There are of course two parts to the music in this film. The background music is pretty good in most parts, although there are a couple of points where I thought the mood evoked did not quite match the on-screen material. The other is of course the wonderful song Bright Eyes, sung by Art Garfunkel. This is the only musical number in the movie with vocals and became an overnight hit.
The surrounds are reserved but definitely present. They expand the soundstage for the music and surround you on occasions with the sounds of the forest or down. A good effort for 25 years ago.
There was some depth to the soundtrack but nothing room shaking.
|Surround Channel Use|
A very nice menu and very appropriate for the film. We are looking out at the world from just inside a rabbit hole. Through the opening we see some clips from the film. It's a great idea to have the world seen from the rabbits' point of view as the first thing that we see on the disc. The audio is Dolby Digital 2.0 and the aspect ratio is 1.78:1.
This selection plays the movie from 50:24 to 53:22. This is the section that contains the song Bright Eyes and some great animation sequences. The aspect ratio and the audio are the same as the main feature as this loop plays from the main feature.
Six pages giving the meaning for some of the rabbit language. On the first four pages there are four words to a page with a picture of the object and a short translation. The fifth page is the same but with only three words. The last page has one word described with a picture and four without pictures.
This commentary starts out giving the impression that it is going to be screen-specific but unfortunately you are soon dissuaded of this notion. Recorded in 2003, it is a series of leading questions from Chris with answers from Martin. Leaving aside the disappointment of not having a screen-specific commentary, it is full of fascinating information. It actually runs slightly longer than the film and somehow, if you are listening to the second audio stream which contains the commentary, the film does not go back to the menu when it finishes but displays a static screen with pictures of both men. The audio is set up with Chris in the left channel and Martin in the right channel.
A very long trailer presented at 1.78:1 and accompanied by a Dolby Digital 2.0 soundtrack. There is a voice-over describing the film in a somewhat hushed or awed voice. There are lots of scenes from the film but many are out of order or given slightly different meaning by the voice-over. Still, a pretty good representation of the film.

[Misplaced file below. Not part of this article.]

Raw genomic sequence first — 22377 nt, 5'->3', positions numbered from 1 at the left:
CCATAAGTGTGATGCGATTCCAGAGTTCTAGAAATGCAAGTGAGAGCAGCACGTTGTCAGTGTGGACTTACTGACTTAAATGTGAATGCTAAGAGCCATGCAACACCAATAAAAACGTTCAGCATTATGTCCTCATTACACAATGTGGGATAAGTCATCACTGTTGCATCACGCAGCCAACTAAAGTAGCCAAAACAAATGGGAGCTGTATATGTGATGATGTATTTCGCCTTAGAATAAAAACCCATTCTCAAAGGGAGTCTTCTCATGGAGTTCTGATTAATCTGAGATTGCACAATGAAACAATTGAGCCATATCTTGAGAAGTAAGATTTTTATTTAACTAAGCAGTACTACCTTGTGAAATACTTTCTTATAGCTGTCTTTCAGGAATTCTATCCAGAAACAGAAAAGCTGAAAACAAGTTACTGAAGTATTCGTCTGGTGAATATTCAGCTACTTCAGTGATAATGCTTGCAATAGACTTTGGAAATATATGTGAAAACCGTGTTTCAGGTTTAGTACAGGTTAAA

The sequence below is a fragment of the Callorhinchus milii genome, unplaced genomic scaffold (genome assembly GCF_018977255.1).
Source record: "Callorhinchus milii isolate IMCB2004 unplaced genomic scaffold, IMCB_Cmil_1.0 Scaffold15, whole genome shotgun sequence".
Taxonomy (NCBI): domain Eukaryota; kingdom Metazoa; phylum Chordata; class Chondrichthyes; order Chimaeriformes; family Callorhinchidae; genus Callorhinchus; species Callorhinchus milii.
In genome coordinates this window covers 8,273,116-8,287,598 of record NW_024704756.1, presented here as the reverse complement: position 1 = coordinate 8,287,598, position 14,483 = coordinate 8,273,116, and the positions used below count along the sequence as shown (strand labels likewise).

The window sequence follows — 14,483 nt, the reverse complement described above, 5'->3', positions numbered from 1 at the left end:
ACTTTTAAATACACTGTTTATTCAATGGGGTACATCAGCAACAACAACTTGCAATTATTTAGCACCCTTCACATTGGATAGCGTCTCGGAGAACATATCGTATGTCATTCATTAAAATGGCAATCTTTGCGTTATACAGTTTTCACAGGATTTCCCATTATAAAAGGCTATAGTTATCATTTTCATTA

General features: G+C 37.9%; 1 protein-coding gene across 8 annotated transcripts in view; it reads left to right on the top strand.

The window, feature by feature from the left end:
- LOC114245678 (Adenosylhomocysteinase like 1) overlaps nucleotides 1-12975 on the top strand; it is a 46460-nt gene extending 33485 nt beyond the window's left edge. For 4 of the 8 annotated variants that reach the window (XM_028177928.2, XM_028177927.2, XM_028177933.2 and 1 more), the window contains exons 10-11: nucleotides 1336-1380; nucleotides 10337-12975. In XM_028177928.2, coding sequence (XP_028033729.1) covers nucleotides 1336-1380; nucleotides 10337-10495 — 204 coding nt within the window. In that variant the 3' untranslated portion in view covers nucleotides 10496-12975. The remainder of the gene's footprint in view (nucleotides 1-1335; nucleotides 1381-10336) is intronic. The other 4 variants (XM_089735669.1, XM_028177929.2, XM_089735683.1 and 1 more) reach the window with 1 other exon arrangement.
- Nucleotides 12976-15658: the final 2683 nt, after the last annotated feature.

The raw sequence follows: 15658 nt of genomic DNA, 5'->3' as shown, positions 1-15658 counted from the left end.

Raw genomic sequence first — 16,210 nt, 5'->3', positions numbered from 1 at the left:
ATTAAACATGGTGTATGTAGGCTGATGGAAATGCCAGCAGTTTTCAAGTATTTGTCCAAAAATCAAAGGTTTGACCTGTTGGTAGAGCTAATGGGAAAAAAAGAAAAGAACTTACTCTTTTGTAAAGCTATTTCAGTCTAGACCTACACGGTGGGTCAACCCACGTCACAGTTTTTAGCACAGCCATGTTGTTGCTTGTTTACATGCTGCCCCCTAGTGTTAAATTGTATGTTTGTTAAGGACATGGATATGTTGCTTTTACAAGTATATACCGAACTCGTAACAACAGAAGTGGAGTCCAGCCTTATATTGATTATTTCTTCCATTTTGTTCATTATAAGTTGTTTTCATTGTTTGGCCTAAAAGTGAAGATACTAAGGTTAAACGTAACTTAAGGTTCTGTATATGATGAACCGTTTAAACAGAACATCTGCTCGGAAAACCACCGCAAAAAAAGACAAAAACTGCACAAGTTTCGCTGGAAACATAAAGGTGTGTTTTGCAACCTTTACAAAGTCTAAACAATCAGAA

The Galleries are set up as a series of chapters. Pressing next will show the next image. They are also timed so once the first picture is displayed you can simply wait ten seconds for the next to appear. The production gallery contains twenty eight black and white photos of various aspect ratios. There is text over the image telling us who is in the shot. They consist of people involved in the production from artists to compositors to composers. There is no audio.
Only four black and white photos here including Prince Charles and Richard Adams at the opening night.
Nine pages quickly outlining the beliefs of the rabbits, covering their God, life and death.
Three text pages introduce twelve pages with pictures from the actual location displayed next to the scene from the film where this location is used. The quality of the backgrounds is highlighted here where you can see the real location in comparison. They really are little artworks all on their own.
NOTE: To view non-R4 releases, your equipment needs to be multi-zone compatible and usually also NTSC compatible.
Information on the R1 version of this disc is very confused with multiple sources giving different information. From what I can glean, this is the comparison:
The Region 4 version of this disc misses out on;
The Region 1 version of this disc misses out on;
It is interesting to hear in the commentary just how close this film came to not being made. This would have been a great loss to the world of film and in particular to animated films. This film both set the standard and proved that an animated feature could be aimed at the adult market and succeed.
The video is a little disappointing.
The audio is good all things considered.
The extras are a nice inclusion.
|DVD||Skyworth 1050p progressive scan, using RGB output|
|Display||Sony 1252q CRT Projector, Screen Technics matte white screen 16:9 (223cm). Calibrated with AVIA Guide To Home Theatre. This display device is 16x9 capable.|
|Audio Decoder||Built in to amplifier/receiver. Calibrated with AVIA Guide To Home Theatre.|
|Speakers||B&W DM305 (mains); CC3 (centre); S100 (surrounds); custom Adire Audio Tempest with Redgum plate amp (subwoofer)|